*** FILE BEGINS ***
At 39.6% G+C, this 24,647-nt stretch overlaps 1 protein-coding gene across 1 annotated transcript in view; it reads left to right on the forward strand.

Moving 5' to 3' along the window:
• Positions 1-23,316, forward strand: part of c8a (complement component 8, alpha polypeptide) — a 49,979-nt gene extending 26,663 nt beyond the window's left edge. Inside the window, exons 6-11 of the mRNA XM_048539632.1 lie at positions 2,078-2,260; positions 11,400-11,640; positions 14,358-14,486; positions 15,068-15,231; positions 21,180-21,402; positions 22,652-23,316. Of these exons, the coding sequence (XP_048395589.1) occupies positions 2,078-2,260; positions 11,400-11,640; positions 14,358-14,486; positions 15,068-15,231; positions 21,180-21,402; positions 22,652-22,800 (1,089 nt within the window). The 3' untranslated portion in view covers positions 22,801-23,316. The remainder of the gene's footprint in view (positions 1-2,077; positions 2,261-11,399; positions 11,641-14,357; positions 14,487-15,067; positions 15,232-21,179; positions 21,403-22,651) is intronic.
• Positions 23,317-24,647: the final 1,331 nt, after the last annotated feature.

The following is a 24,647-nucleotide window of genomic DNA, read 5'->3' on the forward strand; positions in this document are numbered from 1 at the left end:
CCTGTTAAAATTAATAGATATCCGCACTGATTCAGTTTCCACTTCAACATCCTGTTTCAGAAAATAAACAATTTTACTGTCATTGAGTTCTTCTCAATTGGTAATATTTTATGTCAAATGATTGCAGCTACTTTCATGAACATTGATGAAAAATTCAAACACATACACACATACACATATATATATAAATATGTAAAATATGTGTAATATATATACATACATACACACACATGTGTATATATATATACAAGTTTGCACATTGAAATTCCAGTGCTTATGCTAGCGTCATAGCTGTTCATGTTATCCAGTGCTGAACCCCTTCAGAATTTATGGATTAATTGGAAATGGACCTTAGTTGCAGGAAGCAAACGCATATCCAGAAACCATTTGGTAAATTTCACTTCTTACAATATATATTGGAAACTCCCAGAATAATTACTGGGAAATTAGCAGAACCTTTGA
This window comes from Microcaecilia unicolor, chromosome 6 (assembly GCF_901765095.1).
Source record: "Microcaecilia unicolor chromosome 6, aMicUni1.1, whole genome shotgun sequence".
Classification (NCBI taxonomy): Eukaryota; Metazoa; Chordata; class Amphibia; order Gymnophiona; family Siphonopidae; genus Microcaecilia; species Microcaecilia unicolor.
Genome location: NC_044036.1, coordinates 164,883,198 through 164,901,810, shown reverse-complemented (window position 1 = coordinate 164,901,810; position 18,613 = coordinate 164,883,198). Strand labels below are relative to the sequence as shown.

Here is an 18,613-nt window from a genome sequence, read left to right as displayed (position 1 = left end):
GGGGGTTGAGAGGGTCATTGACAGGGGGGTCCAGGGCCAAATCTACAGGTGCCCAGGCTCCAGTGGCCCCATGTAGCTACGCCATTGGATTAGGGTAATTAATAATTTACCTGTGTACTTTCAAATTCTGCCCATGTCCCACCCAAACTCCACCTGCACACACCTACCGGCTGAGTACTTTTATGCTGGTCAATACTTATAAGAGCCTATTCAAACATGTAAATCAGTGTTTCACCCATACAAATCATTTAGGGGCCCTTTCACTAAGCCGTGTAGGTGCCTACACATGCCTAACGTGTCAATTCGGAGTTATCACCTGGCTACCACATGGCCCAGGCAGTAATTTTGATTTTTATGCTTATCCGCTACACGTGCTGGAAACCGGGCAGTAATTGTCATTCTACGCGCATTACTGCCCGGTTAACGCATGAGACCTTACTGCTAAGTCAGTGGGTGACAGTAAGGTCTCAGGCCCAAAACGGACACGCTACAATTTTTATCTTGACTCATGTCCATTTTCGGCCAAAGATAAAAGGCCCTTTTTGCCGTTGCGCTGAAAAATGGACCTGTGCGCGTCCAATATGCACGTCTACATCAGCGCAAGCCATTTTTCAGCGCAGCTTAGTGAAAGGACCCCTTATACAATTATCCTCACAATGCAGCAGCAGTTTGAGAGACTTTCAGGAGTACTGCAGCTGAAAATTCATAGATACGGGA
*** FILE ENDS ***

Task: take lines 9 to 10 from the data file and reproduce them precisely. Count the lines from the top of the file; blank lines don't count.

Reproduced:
Classification (NCBI taxonomy): Eukaryota; Metazoa; Chordata; class Amphibia; order Gymnophiona; family Siphonopidae; genus Microcaecilia; species Microcaecilia unicolor.
Genome location: NC_044036.1, coordinates 164,883,198 through 164,901,810, shown reverse-complemented (window position 1 = coordinate 164,901,810; position 18,613 = coordinate 164,883,198). Strand labels below are relative to the sequence as shown.